Jewish woman rescued from Arab, thanks to soldier

Chance encounter at checkpoint leads to rescue of woman and her children from violent abuse and threats on her life in Arab town.

Arutz Sheva Staff ,

A. entering sovereign Israel with children after rescue
A. entering sovereign Israel with children after rescue
Yad L'Achim Spokesman

A special operation of the Yad L'Achim organization ended successfully last week, with the rescue of a Jewish mother and her three children from the Arab man she had been tricked into marrying.

The Jewish woman, identified only as A., met and was deceived into marrying a young Arab working illegally in sovereign Israeli territory a full 15 years ago.

Every time the Arab man was arrested for his illegal entry to sovereign Israel, they moved in with his family in an Arab village in Samaria controlled by the Palestinian Authority (PA). Ten years ago their first child was born, followed by two more.

The Arab husband had promised A. that they would live a charmed life together, but those deceptive vows turned out to be a bitter joke. For months he would disappear and leave her locked in the house, and when he returned home he would beat her.

Several months ago as she crossed a security checkpoint in Samaria, A. was questioned by an IDF soldier who noticed the Jewish name on her teudat zehut (ID card).

The female soldier asked if she was happy with her life, at which point A. broke down and confessed she was miserable but did not know how to save herself and her children. She begged the soldier to help her, and gave her her phone number.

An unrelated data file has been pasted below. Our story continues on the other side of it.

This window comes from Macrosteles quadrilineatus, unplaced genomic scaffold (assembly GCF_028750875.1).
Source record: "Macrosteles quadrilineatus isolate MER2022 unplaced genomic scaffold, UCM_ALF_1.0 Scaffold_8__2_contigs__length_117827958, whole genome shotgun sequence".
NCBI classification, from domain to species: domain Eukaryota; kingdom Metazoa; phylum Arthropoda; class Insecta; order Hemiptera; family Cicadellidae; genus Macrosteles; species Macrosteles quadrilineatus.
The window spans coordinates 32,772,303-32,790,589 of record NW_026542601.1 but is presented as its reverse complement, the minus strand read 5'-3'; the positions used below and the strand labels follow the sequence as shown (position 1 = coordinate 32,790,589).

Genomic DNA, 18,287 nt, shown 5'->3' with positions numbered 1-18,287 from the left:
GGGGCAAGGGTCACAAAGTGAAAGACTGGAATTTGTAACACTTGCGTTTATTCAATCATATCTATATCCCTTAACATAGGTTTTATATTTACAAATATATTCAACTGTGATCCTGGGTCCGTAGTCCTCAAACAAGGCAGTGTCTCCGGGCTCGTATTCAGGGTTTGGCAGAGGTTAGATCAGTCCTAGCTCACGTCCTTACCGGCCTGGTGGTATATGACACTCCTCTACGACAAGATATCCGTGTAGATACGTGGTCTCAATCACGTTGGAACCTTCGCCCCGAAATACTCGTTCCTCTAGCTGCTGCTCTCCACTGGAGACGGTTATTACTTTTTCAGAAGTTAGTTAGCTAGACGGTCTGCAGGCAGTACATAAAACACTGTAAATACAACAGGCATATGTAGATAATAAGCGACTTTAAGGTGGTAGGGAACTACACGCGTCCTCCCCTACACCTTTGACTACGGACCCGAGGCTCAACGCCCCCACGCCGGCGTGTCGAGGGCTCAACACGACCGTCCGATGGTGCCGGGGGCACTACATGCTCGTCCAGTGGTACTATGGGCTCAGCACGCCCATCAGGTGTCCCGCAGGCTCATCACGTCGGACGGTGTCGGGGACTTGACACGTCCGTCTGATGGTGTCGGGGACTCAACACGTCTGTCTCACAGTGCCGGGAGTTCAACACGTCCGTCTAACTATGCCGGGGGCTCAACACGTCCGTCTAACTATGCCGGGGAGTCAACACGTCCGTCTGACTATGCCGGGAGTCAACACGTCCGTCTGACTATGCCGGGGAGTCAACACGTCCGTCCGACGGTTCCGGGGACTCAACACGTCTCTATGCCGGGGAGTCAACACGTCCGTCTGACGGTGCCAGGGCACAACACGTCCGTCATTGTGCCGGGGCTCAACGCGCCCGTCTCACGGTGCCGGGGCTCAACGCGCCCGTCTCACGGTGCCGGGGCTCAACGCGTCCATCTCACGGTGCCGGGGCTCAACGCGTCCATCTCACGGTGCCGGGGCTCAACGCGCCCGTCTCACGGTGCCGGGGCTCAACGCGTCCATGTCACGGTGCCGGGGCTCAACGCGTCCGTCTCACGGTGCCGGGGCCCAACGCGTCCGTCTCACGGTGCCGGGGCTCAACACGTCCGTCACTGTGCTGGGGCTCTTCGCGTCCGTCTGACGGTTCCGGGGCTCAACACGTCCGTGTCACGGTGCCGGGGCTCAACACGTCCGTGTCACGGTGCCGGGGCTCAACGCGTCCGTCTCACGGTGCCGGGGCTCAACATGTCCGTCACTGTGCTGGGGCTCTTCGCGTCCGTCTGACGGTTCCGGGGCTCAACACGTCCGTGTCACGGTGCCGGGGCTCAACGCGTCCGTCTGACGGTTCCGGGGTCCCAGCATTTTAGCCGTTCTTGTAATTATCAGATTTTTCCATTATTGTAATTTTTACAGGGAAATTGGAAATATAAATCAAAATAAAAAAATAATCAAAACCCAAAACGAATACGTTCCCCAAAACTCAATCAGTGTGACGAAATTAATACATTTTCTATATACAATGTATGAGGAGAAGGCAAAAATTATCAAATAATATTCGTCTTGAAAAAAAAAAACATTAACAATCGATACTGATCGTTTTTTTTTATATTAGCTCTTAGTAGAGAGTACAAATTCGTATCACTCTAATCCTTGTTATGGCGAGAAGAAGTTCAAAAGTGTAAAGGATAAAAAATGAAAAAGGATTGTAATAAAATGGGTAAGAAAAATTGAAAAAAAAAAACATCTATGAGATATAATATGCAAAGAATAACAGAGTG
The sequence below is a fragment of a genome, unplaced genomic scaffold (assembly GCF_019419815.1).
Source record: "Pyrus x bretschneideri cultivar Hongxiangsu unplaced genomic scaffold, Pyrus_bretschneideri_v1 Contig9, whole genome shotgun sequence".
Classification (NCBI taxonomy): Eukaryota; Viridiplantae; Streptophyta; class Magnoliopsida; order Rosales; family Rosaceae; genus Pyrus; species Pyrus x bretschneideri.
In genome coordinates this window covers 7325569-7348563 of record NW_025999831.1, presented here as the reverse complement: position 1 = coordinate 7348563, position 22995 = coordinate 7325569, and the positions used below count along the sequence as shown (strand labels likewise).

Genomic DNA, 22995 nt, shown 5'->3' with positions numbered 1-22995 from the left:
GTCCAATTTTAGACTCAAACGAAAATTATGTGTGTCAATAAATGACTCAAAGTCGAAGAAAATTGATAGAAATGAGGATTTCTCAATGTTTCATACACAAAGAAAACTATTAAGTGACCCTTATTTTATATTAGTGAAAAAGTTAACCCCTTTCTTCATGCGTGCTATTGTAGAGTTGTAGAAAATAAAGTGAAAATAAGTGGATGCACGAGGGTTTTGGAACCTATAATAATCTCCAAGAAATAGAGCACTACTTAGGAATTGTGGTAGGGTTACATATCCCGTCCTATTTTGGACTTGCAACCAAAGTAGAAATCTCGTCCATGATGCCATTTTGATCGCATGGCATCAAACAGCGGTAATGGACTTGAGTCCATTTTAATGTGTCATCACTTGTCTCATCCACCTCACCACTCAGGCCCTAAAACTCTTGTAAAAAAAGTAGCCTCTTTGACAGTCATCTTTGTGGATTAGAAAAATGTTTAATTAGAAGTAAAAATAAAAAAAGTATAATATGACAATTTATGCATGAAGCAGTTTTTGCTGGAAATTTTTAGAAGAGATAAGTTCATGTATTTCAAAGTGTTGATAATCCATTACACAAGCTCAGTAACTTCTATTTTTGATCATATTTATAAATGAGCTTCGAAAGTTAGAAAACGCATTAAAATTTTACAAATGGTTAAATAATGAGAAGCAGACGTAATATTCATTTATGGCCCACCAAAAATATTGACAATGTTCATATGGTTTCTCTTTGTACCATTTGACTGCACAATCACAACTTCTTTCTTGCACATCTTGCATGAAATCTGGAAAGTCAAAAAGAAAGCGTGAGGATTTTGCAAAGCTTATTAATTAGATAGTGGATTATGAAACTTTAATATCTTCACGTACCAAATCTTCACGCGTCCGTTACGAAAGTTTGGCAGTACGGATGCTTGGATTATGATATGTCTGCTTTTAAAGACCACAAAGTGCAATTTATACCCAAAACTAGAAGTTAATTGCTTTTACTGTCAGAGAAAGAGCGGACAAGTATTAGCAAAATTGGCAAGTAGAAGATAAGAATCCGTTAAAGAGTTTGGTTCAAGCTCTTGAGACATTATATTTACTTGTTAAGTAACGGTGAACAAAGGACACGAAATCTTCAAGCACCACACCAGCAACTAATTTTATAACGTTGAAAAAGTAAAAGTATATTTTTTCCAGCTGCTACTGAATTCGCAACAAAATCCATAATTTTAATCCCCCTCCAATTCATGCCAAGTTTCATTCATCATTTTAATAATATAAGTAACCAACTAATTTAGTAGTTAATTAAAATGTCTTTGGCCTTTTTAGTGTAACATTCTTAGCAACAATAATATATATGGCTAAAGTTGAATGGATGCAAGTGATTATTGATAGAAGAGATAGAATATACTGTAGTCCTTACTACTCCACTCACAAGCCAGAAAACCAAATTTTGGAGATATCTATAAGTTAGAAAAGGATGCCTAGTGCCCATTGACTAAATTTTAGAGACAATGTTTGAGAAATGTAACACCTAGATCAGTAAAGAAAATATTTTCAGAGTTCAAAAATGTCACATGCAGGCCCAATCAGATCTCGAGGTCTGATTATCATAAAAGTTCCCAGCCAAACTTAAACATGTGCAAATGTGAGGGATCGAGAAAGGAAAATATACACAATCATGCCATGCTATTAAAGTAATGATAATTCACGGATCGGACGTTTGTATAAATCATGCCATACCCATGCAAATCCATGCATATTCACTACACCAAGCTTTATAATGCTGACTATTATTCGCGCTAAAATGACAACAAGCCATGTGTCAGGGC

The soldier contacted Yad L'Achim, which lost no time in reaching out to the suffering Jewish woman, having one of its social workers call her. A. told her about how she suffered at the hands of her husband and his family, who berated her as the "unsuccessful Jews" they were stuck with.

She described how her home with the Arab man and his family was in awful conditions, with scorpions and snakes freely wandering through the house. A. added that she felt her life was in immediate danger, as her identity as a Jew was becoming known among residents of the Arab village.

Last week Yad L'Achim acted, having A. take her children and cross into sovereign Israeli territory from Samaria, where she was met by a Yad L'Achim rescue team. They took her to a police station to file a complaint against her Arab husband for severe domestic violence.

The team then brought her to a secret safe house, where a hot meal was waiting for her and her children.

The abusive Arab husband for his part went to the police station to report that his wife and children had disappeared.

At the station the police officer who took his details was surprised to see he was wanted for questioning on charges of domestic abuse, and promptly arrested him - the court has since extended his arrest.

A.'s children are now just starting to learn about Judaism and their heritage as members of the Jewish people, aided by professional mentors provided by Yad L'Achim. It is hoped that A. will be able to integrate into the Israeli job market and start a new life.